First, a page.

Spending too much on housing. Think twice about buying a house or condo that will stretch your budget to the max, even if a lender says you can afford it. Consider building in space for a possible dip in household income that could result from a job change or a leave from the workforce to care for children.


Overlooking the cost of subscriptions and memberships. Keep on top of services you are paying for (e.g., online streaming, cable, the gym, your smartphone bill, food delivery) and assess whether they still make sense on an annual basis.


Not saving for retirement. Perhaps saving for retirement wasn’t on your radar in your 20s, but you shouldn’t put it off in your 30s. Start now and you still have 30 years or more to save. Wait much longer and it can be hard to catch up. Start with whatever amount you can afford and add to it as you’re able.


Not protecting yourself with insurance. Consider what would happen if you were unable to work and earn a paycheck. Life insurance and disability income insurance can help protect you and your family.


Your 40s


Not keeping your job skills fresh. Your job is your lifeline to income, employee benefits, and financial security. Look for opportunities to keep your skills up-to-date and stay abreast of new workplace developments and job search technologies.


Spending to keep up with others. Avoid spending money you don’t have trying to keep up with your friends, family, neighbors, or colleagues. The only financial life you need to think about is your own.


Funding college over retirement. Don’t prioritize saving for college over saving for retirement. If you have limited funds, consider setting aside a portion for college while earmarking the majority for retirement. Closer to college time, have a frank discussion with your child about college options and look for creative ways to help reduce college costs.


Using your home equity like a bank. The goal is to pay off your mortgage by the time you retire or close to it — a milestone that will be much harder to achieve if you keep moving the goal posts.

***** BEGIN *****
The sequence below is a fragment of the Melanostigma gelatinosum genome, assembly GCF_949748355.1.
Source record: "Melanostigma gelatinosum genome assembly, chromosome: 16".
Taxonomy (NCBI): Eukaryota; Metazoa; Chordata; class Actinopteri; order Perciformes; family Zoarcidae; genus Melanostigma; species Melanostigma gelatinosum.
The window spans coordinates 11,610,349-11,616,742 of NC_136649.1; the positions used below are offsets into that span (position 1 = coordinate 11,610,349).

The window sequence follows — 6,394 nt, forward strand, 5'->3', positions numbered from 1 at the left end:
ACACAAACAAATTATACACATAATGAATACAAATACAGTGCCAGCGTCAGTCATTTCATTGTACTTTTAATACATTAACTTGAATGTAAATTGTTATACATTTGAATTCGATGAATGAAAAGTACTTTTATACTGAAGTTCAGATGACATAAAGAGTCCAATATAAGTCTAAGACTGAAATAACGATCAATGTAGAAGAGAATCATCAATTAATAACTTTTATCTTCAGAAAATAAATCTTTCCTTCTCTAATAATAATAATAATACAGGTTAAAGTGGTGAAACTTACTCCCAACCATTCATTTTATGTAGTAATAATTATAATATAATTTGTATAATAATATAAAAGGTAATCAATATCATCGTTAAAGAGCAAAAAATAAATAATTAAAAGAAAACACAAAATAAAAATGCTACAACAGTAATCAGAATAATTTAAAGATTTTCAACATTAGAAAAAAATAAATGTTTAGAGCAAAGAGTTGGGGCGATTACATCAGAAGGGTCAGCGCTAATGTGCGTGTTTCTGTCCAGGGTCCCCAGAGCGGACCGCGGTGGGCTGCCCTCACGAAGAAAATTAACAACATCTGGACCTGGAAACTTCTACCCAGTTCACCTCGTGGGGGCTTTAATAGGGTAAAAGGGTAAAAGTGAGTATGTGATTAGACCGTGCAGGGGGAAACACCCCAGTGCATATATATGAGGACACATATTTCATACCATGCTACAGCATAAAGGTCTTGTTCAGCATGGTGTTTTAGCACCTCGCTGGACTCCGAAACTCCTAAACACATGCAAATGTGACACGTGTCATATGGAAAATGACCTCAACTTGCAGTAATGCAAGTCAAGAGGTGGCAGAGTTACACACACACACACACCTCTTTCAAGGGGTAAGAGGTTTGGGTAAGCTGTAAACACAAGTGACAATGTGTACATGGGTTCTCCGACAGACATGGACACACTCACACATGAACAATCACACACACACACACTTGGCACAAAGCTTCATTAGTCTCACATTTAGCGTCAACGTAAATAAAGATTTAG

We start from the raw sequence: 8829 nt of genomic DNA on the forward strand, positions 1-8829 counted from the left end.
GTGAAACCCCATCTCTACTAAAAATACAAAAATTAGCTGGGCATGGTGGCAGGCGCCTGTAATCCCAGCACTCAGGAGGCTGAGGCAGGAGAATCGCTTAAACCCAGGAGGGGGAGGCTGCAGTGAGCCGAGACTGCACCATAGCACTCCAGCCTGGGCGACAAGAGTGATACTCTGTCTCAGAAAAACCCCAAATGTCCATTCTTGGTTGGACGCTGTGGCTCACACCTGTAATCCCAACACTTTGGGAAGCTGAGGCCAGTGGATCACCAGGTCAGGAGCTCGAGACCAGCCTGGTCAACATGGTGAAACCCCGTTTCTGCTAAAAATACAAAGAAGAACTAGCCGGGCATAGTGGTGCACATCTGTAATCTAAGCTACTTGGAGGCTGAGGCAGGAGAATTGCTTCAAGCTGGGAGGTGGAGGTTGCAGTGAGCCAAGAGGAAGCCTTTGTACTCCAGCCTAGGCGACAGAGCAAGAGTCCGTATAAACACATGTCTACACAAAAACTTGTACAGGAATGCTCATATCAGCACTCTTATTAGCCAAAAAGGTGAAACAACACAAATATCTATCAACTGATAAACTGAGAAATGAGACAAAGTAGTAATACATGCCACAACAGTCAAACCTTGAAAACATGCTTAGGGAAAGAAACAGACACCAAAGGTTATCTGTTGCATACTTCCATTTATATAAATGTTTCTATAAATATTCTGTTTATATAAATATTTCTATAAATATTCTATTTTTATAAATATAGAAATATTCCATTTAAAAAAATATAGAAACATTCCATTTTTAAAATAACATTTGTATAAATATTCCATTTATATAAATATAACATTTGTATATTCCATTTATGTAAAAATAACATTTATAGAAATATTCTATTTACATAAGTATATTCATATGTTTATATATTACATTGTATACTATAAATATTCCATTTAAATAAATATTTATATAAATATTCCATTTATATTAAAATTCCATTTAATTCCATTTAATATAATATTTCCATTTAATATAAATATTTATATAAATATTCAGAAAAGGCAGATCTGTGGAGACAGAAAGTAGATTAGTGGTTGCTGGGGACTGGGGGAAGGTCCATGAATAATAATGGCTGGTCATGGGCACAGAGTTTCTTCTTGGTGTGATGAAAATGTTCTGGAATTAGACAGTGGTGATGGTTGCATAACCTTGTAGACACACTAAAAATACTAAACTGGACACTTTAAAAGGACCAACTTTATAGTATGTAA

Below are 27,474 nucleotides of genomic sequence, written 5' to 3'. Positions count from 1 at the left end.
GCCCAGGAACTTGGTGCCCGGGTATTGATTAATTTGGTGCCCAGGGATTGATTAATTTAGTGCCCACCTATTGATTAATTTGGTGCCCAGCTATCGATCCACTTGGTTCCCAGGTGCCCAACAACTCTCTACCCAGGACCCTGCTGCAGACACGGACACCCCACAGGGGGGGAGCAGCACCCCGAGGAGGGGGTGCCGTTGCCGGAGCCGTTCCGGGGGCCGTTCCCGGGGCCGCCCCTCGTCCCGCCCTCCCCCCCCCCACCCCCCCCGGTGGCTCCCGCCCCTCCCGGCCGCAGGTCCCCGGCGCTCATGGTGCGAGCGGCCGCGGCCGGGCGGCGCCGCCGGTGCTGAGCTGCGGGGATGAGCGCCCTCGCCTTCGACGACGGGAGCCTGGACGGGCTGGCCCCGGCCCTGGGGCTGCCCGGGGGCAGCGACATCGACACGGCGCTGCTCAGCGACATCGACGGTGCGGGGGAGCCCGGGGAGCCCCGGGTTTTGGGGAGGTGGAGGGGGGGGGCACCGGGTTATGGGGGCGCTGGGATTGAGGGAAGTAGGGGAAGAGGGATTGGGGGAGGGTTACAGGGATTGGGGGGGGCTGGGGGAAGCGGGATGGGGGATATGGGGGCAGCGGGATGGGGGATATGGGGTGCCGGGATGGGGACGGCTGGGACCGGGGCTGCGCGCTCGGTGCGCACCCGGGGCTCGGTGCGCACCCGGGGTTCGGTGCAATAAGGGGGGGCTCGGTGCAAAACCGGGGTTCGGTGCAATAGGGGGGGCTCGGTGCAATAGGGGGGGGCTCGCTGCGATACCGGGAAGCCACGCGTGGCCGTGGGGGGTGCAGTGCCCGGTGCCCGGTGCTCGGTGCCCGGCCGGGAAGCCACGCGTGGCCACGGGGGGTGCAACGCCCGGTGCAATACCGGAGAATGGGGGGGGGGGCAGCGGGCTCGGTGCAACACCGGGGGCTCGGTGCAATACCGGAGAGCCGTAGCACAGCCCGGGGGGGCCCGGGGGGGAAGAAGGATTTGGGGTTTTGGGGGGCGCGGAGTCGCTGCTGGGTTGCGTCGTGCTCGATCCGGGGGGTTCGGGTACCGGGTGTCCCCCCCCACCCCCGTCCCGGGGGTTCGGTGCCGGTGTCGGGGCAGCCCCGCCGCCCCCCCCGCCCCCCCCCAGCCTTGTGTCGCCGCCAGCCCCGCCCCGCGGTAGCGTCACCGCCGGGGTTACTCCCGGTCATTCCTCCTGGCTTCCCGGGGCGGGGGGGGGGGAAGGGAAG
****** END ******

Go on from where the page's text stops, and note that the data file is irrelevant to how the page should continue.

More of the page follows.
Ignoring your health. By taking steps now to improve your fitness level, diet, and overall health, not only will you feel better today but you may reduce your health-care costs in the future.


Your 50s & 60s


Co-signing loans for adult children. Co-signing means you’re 100% on the hook if your child can’t pay — a less-than-ideal situation as you approach retirement.


Raiding your retirement funds before retirement. It goes without saying that dipping into your retirement funds will reduce your nest egg — a significant tradeoff for purchases that aren’t true emergencies.


Not knowing your sources of retirement income. As you near retirement, you should know how much money you (and your partner, if applicable) can expect from three sources: your personal retirement accounts (e.g., 401(k) plans and IRAs); pension income from an employer; and Social Security at age 62, full retirement age, and age 70.


Not having a will or advance medical directive. No one likes to think about death or catastrophic injury, but these documents can help your loved ones immensely if something unexpected should happen to you.


Blessings to you and your family!

Refer a friend